(At this point if you don’t know about the three levels of FAS 157 you might either like to read about them or skip to the next post.)
The good one first.Financial statement users indicated that information about the effect(s) of reasonably possible alternative inputs [to level 3 valuation models] would be relevant in their analysis of the reporting entity’s performance.
So, with a reasonable amount of luck, 820 will require firms not just to state the value of their level 3 assets, but also to assess uncertainty in that value. This would be a major step forward in accounting disclosures for financial instruments, and I commend the standard setters for it.
Now the bad part. They have made this a lot less useful than it would otherwise be by extending (or at least clarifying the extent of) level 2.
I used to think that level 2 assets were things valued using a model, but where all the model inputs were current market observables. In other words, a swap valued using a discounted cashflow model calibrated to the quoted libor rates is level 2, but a quanto option valued using historic correlation isn’t, as correlation is not a current market observable (but rather an historic property). In fact anything valued using a model where one input is an historic property – historic vol, historic prepayment rates, etc. – should be level 3.
Unfortunately the text of 820 now includes the clarification that anything based on a market input is in level 2. And since historical volatility is based on a price history, an option priced using historic rather than implied is in level 2. This is not good. There is a crucial difference between a current price used as an input (or equivalently a convention for quoting prices, like implied vol) and anything else. Level 2 should be kept for purely price based model inputs. That, of course, would also make the level 3 uncertainty disclosures much more useful.
China’s Stock Market Has Become a Poor Man’s Casino
by Andy Xie - Bloomberg
A bartender at my neighborhood pub recently asked me how the Shanghai stock market was performing. I said it was at about 2,600 points. He jumped and said, "No! The Communist Party wouldn’t let that happen." He spent the next 10 minutes trying to convince me that the Communist Party would make the market rise to 8,000 in the next three to five years. "Look, the Hong Kong market is at 20,000," he said. "Shanghai at 8,000 would be very reasonable." China’s stock market involves more investors than any other market in the world. There are 124 million brokerage accounts.
From what I can gather, the collective enthusiasm of the investing community is still quite strong. The market capitalization is small at 53 percent of gross domestic product and 31 percent of money supply. Prices are at a historical low of 2.5 times book value. Why is the market still going down? When the central government introduced tightening measures for the real-estate market, many were hopeful the money would flow out of property into the stock market. A popular yo-yo theory says money travels only between property and the stock market, never anywhere else. The property market hasn’t dropped much, while the stock market is down 20 percent.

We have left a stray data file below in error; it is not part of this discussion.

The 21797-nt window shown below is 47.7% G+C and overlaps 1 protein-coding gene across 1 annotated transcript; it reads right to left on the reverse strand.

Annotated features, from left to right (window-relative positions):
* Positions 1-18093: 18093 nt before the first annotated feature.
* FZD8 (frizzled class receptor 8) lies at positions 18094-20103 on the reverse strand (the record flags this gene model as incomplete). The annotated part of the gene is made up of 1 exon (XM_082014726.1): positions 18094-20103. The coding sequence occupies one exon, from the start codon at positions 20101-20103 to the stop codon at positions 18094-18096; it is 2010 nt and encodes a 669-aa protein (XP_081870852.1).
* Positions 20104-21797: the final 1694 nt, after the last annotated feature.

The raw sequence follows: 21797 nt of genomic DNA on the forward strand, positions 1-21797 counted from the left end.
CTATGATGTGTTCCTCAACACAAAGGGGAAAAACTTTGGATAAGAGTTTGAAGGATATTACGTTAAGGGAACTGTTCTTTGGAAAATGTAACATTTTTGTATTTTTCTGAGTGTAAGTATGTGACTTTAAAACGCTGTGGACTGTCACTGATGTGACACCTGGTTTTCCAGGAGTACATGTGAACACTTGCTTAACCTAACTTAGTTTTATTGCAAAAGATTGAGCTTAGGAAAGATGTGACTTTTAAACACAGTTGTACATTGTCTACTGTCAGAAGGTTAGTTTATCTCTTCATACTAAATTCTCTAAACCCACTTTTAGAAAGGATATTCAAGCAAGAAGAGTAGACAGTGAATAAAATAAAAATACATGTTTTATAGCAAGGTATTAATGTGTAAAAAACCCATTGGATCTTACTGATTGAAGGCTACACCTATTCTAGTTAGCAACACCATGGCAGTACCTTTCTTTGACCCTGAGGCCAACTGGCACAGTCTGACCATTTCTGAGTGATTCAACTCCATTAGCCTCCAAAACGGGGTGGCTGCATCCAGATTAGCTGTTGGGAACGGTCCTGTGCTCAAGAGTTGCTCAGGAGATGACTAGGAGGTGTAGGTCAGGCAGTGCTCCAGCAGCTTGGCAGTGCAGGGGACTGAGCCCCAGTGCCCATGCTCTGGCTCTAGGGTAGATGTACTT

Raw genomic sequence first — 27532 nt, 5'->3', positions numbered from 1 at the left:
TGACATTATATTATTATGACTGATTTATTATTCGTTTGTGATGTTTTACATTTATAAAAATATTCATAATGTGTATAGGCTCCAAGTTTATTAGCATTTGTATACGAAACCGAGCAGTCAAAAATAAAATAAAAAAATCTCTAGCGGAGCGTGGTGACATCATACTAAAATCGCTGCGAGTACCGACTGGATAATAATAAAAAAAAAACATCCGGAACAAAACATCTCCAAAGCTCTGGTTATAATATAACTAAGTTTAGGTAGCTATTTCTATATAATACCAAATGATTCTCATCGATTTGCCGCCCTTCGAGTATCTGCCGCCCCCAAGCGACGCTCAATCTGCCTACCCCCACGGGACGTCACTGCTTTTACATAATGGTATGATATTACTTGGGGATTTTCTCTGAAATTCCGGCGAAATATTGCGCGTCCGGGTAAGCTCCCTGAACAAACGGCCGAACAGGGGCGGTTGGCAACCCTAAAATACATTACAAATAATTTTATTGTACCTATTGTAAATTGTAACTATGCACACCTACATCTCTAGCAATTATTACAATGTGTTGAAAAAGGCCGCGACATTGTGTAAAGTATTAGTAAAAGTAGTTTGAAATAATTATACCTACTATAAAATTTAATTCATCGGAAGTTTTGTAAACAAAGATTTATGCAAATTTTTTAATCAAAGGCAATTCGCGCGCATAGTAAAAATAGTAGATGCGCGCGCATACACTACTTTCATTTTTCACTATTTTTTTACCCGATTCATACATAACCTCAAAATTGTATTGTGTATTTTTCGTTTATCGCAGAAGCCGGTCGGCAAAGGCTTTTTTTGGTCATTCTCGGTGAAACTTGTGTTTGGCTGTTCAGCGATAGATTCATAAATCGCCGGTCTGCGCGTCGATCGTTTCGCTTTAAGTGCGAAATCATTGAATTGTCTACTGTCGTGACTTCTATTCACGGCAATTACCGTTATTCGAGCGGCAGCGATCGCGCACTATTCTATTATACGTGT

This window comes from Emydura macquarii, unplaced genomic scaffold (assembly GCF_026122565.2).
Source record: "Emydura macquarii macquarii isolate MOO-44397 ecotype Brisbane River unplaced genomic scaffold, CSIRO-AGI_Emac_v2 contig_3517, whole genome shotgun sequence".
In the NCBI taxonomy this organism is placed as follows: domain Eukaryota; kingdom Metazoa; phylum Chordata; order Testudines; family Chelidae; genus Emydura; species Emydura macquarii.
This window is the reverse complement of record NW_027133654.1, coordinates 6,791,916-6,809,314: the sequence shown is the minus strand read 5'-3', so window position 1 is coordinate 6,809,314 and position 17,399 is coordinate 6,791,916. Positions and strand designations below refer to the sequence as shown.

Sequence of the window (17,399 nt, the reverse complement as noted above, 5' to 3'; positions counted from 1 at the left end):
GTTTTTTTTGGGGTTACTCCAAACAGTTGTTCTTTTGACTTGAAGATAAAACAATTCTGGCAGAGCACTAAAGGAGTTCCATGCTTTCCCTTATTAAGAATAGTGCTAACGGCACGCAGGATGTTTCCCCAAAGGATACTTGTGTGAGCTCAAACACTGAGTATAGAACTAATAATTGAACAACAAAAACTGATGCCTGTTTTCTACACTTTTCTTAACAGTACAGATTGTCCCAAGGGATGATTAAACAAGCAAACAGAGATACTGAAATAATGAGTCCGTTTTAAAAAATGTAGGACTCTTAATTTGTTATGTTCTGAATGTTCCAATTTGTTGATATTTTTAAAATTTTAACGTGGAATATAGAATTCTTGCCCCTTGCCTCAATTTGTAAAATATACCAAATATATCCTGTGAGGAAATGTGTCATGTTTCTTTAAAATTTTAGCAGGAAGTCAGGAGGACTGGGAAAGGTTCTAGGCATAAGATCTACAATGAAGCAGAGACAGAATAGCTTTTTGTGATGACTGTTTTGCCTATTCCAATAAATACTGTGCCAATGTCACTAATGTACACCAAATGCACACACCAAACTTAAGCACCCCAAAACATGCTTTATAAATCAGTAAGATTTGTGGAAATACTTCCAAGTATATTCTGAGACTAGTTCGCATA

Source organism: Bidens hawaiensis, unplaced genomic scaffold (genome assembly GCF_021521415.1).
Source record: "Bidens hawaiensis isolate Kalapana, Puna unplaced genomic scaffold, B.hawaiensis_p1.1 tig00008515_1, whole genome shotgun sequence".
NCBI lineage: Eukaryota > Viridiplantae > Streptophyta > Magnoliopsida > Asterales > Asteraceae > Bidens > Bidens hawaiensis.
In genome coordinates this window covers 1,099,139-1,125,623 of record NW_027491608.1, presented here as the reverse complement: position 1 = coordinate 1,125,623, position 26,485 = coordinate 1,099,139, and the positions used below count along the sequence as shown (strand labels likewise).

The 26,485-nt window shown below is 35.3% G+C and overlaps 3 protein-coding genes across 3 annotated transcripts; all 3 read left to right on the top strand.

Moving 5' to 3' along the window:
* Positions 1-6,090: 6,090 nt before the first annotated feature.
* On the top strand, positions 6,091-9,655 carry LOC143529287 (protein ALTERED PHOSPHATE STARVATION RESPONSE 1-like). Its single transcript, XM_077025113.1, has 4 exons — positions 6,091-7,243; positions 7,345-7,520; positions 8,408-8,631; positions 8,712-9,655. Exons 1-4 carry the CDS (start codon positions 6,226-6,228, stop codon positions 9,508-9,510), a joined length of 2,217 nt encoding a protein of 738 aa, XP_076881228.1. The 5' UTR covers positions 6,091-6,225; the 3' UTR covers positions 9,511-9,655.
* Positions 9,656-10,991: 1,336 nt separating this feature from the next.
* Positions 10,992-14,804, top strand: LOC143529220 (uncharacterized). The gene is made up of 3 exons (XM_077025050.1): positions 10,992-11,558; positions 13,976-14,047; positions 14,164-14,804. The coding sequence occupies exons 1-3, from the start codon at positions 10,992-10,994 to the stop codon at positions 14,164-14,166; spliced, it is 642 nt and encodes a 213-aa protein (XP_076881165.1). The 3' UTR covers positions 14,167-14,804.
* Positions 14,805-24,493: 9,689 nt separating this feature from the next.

Politics and liquidity drive China’s stock market. Neither is favorable. Though the government desires a soft landing, the bubble debate over the property market is over: Tightening is the consensus. The question is speed. When the government squeezes liquidity in the property market, it inevitably decreases it for the stock market. Both markets lose. The stock-market pain isn’t just collateral damage. Real-estate price appreciation is the biggest source of profit for businesses, especially in the financial industry. The total stock of properties, work-in-progress, and land banks may exceed three times GDP in value. When the price rises 20 percent, the gain is 60 percent of GDP.
In a normal economy, corporate profit is about 10 percent of GDP. When capital appreciation is six times that, businesses try to play financial games to turn appreciation into accounting profit. When property prices stop rising, or even fall, very profitable companies suddenly become unprofitable. The state-owned banks are lining up for mega fund-raising of as much as 500 billion yuan ($73 billion) in the stock market. While two-thirds is supposed to be raised in Hong Kong, one-third is still a lot for the A-share market on the mainland to bear. About 456 billion yuan was raised in all of 2009.
Banks are normally profit machines. But in one day they can lose it all. A good moment to buy bank stocks is right after a banking crisis. But when lenders are trying to raise so much capital to prepare for a property-market correction, it may not be the best moment to purchase shares in banks. Valuations have never presented a strong case to enter China’s stock market. They are now getting there. The current price-to-book ratio isn’t cheap, but it’s reasonable by international standards. I advise you not to pay too much attention to price-earnings ratios. Asset bubbles can distort them so much. The decline in valuation, however, may just be part of a normalization process.
For a long time, China’s stock market behaved like an Internet stock with a small free float. The recent reforms have made all the shares liquid. Maybe China’s valuations are becoming normal because stocks aren’t valued by off-market trading at a discount anymore. It is a sign of progress. The conclusion: The Shanghai market won’t head back to its record of almost 6,000 pointsanytime soon. That will disappoint many.